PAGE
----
Also, in my opinion, as long as you have employees that resist the change (empowered by those vocal Microsoft fanboys you'll find in just about any organization that know nothing else... this is often why MIcrosoft wins, over better alternatives) it's going to be more trouble than it should be. I've seen that sort of shit first hand.

I'd speculate that a real business may not have had quite as much of a "failure", because a real business would not have to put up with as much employee nonsense. There is nobody like pencil pushing government employees for entitlement issues and obstruction.

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@annodomini2

> Training users for the new system, most are not beardy sys admins well versed in the inner workings of Linux.

Please explain why it is harder to double click an icon in Linux than Windows

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Re: So. Linux then.

@Eadon: "No forced upgrade path"

Really? Which Linux distro is still providing patches for their 2001 release?

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Re: So. Linux then.

@Eadon, If you'd actually bothered to read my post I stated NO opinion either way.

It was in response to the OP's statement that the cost of a few licenses would save the economy, which is not the entire cost.

You are the one turning this into a Fanboy debate.

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Re: @annodomini2

I never said it was, however most general users are not intuitive, many are trained NOT to be intuitive.

However many of the pro-linux brigade assume everything is simple.

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Megaphone

But only if they promise not to funnel it through Ireland, The Netherlands, and the Cayman Islands.

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Linux

Gone from...

Windows 7 £134.71 Amazon (well ok, free on laptop)

MS Office 2007 £155.00 (bought and paid for disk moved with me onto new systems)

Photoshop & Dreamweaver CS3 £400 (Nice job paid for)

Over to...

Ubuntu 12.04 £20 Paypal donation

Gimp (basic web editing pics only required) &

LibreOfffice (formatting docx and xlsx files fine btw)

Dreamweaver 8 £8.00 off Ebay (just can't find decent Ubuntu alternative)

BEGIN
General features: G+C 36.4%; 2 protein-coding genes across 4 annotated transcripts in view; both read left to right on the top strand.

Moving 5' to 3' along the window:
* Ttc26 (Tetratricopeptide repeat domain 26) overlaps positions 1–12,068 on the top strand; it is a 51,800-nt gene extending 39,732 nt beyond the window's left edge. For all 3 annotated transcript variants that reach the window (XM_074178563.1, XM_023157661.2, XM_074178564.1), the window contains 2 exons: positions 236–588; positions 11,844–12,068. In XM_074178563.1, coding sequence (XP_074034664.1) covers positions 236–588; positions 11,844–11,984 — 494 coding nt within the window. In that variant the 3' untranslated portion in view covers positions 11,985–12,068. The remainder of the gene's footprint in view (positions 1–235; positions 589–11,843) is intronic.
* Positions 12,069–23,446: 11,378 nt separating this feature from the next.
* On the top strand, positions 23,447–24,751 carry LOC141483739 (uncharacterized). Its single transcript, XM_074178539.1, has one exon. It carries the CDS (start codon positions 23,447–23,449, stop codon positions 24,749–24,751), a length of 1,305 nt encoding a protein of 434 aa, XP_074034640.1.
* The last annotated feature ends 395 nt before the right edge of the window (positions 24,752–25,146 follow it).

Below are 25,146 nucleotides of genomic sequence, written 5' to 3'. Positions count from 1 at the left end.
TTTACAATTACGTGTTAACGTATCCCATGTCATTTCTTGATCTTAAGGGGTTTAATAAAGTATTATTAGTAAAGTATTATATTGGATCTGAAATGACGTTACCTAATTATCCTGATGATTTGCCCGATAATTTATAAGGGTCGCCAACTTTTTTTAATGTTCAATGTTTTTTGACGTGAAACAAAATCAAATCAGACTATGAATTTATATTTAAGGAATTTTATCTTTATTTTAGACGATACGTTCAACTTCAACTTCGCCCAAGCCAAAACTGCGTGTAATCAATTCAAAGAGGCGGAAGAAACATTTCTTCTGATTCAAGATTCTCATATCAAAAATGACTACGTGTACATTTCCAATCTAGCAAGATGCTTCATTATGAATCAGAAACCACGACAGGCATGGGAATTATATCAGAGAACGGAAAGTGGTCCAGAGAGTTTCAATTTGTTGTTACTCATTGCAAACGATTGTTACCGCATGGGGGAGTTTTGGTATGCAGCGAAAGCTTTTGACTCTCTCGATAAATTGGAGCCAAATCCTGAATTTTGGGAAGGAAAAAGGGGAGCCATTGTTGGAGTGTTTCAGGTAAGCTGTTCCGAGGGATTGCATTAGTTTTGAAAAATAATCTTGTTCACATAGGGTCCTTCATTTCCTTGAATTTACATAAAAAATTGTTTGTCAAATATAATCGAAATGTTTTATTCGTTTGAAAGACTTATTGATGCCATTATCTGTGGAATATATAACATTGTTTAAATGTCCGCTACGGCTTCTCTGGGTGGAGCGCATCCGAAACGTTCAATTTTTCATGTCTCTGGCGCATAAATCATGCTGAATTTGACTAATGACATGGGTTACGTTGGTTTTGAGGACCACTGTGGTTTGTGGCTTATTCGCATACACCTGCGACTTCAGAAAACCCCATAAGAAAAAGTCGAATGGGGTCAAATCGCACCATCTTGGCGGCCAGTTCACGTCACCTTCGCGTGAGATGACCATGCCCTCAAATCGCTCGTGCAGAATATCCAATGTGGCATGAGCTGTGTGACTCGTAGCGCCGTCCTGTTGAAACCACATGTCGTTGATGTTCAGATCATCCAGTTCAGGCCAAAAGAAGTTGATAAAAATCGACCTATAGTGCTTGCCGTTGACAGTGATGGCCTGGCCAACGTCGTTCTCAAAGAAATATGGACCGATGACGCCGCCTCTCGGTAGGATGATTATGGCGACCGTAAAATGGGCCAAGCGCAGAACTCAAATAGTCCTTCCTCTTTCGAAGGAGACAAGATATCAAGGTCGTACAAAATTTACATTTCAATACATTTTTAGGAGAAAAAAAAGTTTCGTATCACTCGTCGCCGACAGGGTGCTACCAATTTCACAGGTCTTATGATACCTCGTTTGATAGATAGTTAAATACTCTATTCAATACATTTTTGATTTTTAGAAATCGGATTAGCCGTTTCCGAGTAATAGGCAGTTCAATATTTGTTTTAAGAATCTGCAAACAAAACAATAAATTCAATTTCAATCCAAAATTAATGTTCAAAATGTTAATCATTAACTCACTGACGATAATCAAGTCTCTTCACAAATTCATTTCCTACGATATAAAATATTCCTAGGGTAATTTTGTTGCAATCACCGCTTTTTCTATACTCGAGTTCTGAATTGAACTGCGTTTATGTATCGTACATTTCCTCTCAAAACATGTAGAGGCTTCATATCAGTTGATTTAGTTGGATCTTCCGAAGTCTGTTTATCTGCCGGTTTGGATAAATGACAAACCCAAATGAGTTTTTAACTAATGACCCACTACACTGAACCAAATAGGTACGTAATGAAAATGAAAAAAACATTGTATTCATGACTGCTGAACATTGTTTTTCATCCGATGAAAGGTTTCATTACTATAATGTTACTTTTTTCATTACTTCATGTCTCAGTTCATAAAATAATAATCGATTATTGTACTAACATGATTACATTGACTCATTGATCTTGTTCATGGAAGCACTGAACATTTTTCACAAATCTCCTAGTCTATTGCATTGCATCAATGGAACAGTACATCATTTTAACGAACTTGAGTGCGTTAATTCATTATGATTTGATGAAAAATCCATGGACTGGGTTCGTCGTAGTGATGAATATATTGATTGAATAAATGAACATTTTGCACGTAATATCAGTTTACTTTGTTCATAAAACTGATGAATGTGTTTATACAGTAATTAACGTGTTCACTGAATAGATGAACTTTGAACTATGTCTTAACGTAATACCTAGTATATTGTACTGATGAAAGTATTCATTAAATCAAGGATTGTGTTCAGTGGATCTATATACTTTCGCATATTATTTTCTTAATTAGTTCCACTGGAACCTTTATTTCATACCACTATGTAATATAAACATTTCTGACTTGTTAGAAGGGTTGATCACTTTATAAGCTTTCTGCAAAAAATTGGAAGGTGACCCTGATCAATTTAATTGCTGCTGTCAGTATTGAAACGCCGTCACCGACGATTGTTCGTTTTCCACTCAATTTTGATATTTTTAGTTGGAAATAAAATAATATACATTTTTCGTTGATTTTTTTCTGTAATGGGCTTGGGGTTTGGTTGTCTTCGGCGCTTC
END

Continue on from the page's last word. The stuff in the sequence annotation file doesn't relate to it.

SME here.

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How much money would be saved if we just made all governmental departments save in open, standardised formats suitable for the task at hand (i.e. not that pseudo-open MS junk they came up with to try to fend off ODF)?

How much money would be made if people didn't HAVE to pay several hundreds pounds for Windows/Office for every single computer in the country, even those not running Windows/Office?

I'm guessing more than MS would ever lose through piracy, intentional or not.

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Anonymous Coward

What a joke...does money grow on trees?

Companies/Individuals currently using counterfeit software are spending the money they 'save' on other things that adds up to the GDP.

If they were to suddenly start paying for software, they would have to stop paying for those other things. Thus this is akin to robbing Peter to pay Paul.

It shouldn't lead to any increase in GDP, as it's simply a redistribution of the same money. But as long as MS, Adobe & Pals have the money, then the above minor details won't matter.

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Re: What a joke...does money grow on trees?

It is possible that the positive effect on the GDP is actually greater when people use unlicensed software and spend their money on products with longer supply chains.

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Re: What a joke...does money grow on trees?

Maybe spent spent locally and not sent off to some offshore cash pile by way of Ireland?

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Devil

More candidates for the B-Ark

I can't wait for it to take off. I can sanitize my phone myself.

Additionally, the easiest way to up the GDP is to have the government write a huge amount of debt on itself, then just print the corresponding money which you then pretend to have "borrowed". Then spend it. The plebs of the B-Ark will say that they "owe it to themselves", the statisticians on the deck 5 will be happy and the inhabitants of bailout promenade will continue to live in luxury, at least until the final landing is applied. No need for licenses and whatever.

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Pay tax, get protection

If a corporation fails to pay reasonable local taxes, surely they should enjoy the protection of the local law!!!

No representation without taxation!!!! to reverse the original Revolutionary rallying call

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Re: Save the Economy - Use Open Source - Keep money in Country!

I was going to go on a rant about how bullionism isn't the answer to the economy and how it's a 16th Century ideal that should be eradicated... then realised who I was replying to and stopped.

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FAIL

"Quid pro quo, paid-for software would deliver £1.6bn in additional economic value to Blighty's fragile economy, "

So instead of spending £1.6 bill on other things it is spent on paid-for software. I make -1.6 +1.6 = 0.

Or is that unpaid 1.6 bill just kept under the mattress?

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"Or is that unpaid 1.6 bill just kept under the mattress?"

It depends. Does it belong to Apple? If so, then yes.

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One thing that always bugs me

One pirated copy != One lost sale. I would be very surprised if the numbers stood up to proper scrutiny.